The specialist and observer of the Middle East’s history is aware of the reality of the hostile tendency that controls the political powers in the Iranian plateau towards the eastern Mediterranean and the Arabian Peninsula. The method of hostility increased after what they called the Islamic Revolution in Iran (1979) and Khomeini’s control of the political leadership. This was after imposing the principle of The Guardianship of the Islamic Jurist (velayat-e faqih), and then this ideological political system covered its political ambitions under the slogan of “Exporting the Islamic Revolution”.
In addition, the Iranian-Iraqi war that broke out in 1980 proved the difficulty of exporting the Islamic Revolution, so Iran amended its strategy. The great change in the methods of exporting the Islamic Revolution was shown in the statement of the Prime Minister of Iran, Mir Hossein Mousavi. On October 30, 1984, he declared: “We never want to export an armed revolution to any country. This is a big lie. Our goal is to spread the Islamic revolution through persuasion and means of honesty and courage. These are Islamic values”. This statement was the beginning of a new policy of Khomeinist Iran which goal was to penetrate the Arab region by supporting its minorities, stirring up sectarian strife, and adopting Islamic slogans with the aim of expanding Iran’s political control by spreading chaos.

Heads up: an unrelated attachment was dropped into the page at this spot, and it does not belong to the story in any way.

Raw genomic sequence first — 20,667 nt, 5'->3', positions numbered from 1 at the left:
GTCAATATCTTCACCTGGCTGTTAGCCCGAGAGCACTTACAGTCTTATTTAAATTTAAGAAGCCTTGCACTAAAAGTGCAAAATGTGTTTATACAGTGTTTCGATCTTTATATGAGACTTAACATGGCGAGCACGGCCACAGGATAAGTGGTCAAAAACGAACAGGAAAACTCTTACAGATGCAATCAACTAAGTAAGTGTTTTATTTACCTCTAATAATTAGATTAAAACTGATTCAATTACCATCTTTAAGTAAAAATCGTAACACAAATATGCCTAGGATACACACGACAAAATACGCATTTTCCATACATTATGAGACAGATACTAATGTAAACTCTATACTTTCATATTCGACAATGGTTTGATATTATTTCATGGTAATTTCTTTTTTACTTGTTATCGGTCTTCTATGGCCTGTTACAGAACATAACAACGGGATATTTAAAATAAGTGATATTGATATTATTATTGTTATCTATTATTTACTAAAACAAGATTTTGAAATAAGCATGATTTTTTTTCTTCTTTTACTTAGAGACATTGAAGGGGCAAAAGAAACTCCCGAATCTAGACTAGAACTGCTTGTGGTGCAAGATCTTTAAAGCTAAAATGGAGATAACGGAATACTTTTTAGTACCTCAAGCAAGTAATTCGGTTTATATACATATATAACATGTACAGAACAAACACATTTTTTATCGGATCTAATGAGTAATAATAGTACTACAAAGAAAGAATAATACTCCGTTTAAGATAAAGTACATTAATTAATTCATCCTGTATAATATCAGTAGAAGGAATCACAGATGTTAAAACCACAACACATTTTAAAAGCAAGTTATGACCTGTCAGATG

The Lebanese researcher Jamal Wakim believes that the goal of the new Iranian policy was purely pragmatic to serve political goals rather than doctrinal goals. He says: “Iran managed to strengthen its influence in Iraq and made breakthroughs in the Mediterranean side through its relations with Syria. Iran was overlooking the eastern Mediterranean and was threatening Israel’s national security through its relations with Hezbollah in Lebanon. It was overlooking Sinai, the Suez Canal, and the Egyptian national security through its relations with Hamas in Gaza. It was overlooking Bab El-Mandeb, the gateway of the Red Sea to the Indian Ocean, through its relations with the Houthis of Yemen”.
The Khomeinist politics started this trend early, especially in Iraq. This may be due to geographical proximity, historical relations, and the exploitation of sectarianism by imposing a blind dependency to Iran. Therefore, Iran established the Iraqi Dawa Party similar to the Iranian Dawa Party and supported it financially and militarily. It is the party that carried out the Iranian goals, the most notable of which was the attempt to assassinate Iraqi President Saddam Hussein and a number of his ministers. The party also detonated bombs and explosive devices in several Iraqi ministries and even in Al-Mustansiriyah University, which led to many deaths and injuries. In response, Saddam Hussein’s government arrested the leader of the Dawa Party, Muhammad Baqir Al-Sadr. He was charged with high treason and accordingly was sentenced to death.